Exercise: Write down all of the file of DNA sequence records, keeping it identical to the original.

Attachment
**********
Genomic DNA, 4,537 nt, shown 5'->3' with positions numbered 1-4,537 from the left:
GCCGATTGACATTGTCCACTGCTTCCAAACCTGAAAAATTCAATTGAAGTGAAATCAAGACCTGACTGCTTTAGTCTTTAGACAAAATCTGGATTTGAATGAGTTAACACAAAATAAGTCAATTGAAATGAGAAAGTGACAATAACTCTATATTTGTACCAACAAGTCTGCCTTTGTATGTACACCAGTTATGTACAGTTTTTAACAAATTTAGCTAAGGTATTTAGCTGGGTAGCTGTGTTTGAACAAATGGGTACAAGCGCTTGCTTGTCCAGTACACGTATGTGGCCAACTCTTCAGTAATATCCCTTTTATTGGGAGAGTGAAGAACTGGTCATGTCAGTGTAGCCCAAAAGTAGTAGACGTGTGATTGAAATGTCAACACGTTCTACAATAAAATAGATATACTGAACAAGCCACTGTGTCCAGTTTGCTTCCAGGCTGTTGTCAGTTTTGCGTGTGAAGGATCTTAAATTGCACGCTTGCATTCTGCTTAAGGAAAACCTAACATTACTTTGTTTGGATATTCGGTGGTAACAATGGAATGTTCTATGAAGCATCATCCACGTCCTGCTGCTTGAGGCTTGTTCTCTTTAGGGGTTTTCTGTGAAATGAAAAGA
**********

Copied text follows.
Genomic DNA, 4,537 nt, shown 5'->3' with positions numbered 1-4,537 from the left:
GCCGATTGACATTGTCCACTGCTTCCAAACCTGAAAAATTCAATTGAAGTGAAATCAAGACCTGACTGCTTTAGTCTTTAGACAAAATCTGGATTTGAATGAGTTAACACAAAATAAGTCAATTGAAATGAGAAAGTGACAATAACTCTATATTTGTACCAACAAGTCTGCCTTTGTATGTACACCAGTTATGTACAGTTTTTAACAAATTTAGCTAAGGTATTTAGCTGGGTAGCTGTGTTTGAACAAATGGGTACAAGCGCTTGCTTGTCCAGTACACGTATGTGGCCAACTCTTCAGTAATATCCCTTTTATTGGGAGAGTGAAGAACTGGTCATGTCAGTGTAGCCCAAAAGTAGTAGACGTGTGATTGAAATGTCAACACGTTCTACAATAAAATAGATATACTGAACAAGCCACTGTGTCCAGTTTGCTTCCAGGCTGTTGTCAGTTTTGCGTGTGAAGGATCTTAAATTGCACGCTTGCATTCTGCTTAAGGAAAACCTAACATTACTTTGTTTGGATATTCGGTGGTAACAATGGAATGTTCTATGAAGCATCATCCACGTCCTGCTGCTTGAGGCTTGTTCTCTTTAGGGGTTTTCTGTGAAATGAAAAGA